Objects from more than 13 billion years ago are included in two new images from NASA’s James Webb Space Telescope. The images serve as some of the first from a major collaboration between astronomers and other academic researchers, with NASA and global partners to seek out new insights about the universe.
The team has identified an object — named Maisie’s galaxy in honour of project head Steven Finkelstein’s daughter — that they estimate is being observed as it was just 290 million years after the Big Bang. Astronomers refer to this as a redshift of z=14.
Preprint server arXiv has published the finding, which is awaiting publication in a peer-reviewed journal. If the finding is confirmed, it would be one of the earliest galaxies ever observed, and its presence would indicate that galaxies started forming much earlier than many astronomers previously thought.
Beautifully Shaped Galaxy
The images – of unparalleled sharpness – lay bare a turmoil of complex galaxies evolving over time—some elegantly mature pinwheels, others blobby toddlers, and translucent swirls of do-si-doing neighbours.
Taking about 24 hours to collect, the images are from a patch of sky near the handle of the Big Dipper, a constellation formally named Ursa Major. This same sky area was previously observed by the Hubble Space Telescope, as seen in the Extended Groth Strip.
“It’s amazing to see a point of light from Hubble turn into a whole, beautifully shaped galaxy in these new James Webb images, and other galaxies just pop up out of nowhere,”
said Finkelstein, associate professor of astronomy at The University of Texas at Austin and the principal investigator for the Cosmic Evolution Early Release Science Survey (CEERS), from which these images were taken.
The CEERS collaboration comprises 18 co-investigators from 12 Institutions and more than 100 collaborators from the U.S. and nine other countries. CEERS researchers are studying how some of the earliest galaxies formed when the universe was less than 5% of its current age during a period known as reionization.
Before the actual telescope data came in, Micaela Bagley, a postdoctoral researcher at UT Austin and one of the CEERS imaging leads, created simulated images to help the team develop methods for processing and analyzing the new imagery. Bagley led a group processing the real images so the data could be analyzed by the whole team.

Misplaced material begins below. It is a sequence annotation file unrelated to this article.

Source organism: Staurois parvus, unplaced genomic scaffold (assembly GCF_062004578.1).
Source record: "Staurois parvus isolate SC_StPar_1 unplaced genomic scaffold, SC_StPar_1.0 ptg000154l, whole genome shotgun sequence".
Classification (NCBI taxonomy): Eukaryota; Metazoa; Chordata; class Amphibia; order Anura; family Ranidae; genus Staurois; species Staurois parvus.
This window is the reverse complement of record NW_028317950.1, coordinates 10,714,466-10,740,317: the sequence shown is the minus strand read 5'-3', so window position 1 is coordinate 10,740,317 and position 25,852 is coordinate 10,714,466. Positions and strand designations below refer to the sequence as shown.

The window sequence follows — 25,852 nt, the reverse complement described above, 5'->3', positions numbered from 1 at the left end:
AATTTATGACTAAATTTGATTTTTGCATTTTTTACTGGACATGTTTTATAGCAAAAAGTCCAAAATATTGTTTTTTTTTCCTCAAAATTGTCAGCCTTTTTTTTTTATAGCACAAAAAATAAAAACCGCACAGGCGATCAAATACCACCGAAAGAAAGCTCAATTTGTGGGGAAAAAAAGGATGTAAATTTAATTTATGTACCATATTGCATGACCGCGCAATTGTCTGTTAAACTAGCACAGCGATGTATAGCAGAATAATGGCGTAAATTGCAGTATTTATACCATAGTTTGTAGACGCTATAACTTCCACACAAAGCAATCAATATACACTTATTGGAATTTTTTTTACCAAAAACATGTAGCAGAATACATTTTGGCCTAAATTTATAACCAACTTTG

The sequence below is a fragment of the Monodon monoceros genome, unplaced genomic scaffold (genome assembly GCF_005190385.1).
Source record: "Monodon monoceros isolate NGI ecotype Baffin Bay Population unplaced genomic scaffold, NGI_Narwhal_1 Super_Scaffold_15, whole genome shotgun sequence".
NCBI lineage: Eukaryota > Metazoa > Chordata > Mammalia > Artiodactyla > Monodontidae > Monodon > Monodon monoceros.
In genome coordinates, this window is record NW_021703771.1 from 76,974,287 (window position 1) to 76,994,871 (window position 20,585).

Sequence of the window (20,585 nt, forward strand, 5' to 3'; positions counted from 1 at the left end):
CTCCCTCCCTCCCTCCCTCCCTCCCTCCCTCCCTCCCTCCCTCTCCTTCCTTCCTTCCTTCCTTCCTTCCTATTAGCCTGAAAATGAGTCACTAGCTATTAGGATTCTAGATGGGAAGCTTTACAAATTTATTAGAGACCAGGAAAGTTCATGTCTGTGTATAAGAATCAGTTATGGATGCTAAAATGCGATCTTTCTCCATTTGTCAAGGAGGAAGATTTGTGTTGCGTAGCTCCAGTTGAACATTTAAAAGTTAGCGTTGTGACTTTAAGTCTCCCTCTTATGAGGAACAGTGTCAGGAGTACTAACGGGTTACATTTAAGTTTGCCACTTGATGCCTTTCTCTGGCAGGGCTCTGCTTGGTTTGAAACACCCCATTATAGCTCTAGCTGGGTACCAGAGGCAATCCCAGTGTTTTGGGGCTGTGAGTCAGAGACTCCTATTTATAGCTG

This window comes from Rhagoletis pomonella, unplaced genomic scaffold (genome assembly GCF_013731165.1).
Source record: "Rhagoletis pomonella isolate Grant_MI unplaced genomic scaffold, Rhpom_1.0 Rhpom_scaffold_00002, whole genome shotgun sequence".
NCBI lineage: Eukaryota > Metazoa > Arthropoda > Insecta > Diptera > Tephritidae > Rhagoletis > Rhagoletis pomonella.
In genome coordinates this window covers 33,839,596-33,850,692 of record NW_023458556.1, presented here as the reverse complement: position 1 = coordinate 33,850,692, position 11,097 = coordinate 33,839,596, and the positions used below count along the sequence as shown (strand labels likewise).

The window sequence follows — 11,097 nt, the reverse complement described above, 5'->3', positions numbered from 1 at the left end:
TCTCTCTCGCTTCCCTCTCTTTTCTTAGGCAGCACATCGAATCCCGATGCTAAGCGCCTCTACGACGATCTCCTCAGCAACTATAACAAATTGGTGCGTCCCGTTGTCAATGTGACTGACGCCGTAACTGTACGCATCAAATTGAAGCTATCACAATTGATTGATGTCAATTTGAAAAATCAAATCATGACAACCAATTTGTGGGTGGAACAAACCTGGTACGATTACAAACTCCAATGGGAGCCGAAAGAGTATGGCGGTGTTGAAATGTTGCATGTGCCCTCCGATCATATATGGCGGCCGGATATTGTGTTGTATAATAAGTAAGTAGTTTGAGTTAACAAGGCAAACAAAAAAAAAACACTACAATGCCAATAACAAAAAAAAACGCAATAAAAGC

The large image is a collage of 690 individual frames that took about 24 hours to collect using the telescope’s main imager, called the Near Infrared Camera (NIRCam). This new image covers an area of the sky about eight times as large as Webb’s First Deep Field image, although it is not quite as deep.
World’s Most Powerful Supercomputer
Researchers used supercomputers at the Texas Advanced Computing Center for the initial image processing: Stampede2 was used to remove background noise and artifacts, and Frontera, the world’s most powerful supercomputer at a U.S. university, was used to stitch together the images to form a single mosaic.
“High-performance computing power made it possible to combine myriad images and hold the frames in memory at once for processing, resulting in a single beautiful image,”
The other image was taken with the Mid-Infrared Instrument (MIRI). Compared with NIRcam, MIRI has a smaller field of view but operates at much higher spatial resolution than previous mid-infrared telescopes.
MIRI detects longer wavelengths than NIRCam, allowing astronomers to see cosmic dust glowing from star-forming galaxies and black holes at modestly large distances, and see light from older stars at very large distances.
Short Gamma-ray Bursts Come Mostly From Actively Star-forming Galaxies
The most thorough list yet of the galaxies from which short gamma-ray bursts (SGRBs) originate has been created by a team of astronomers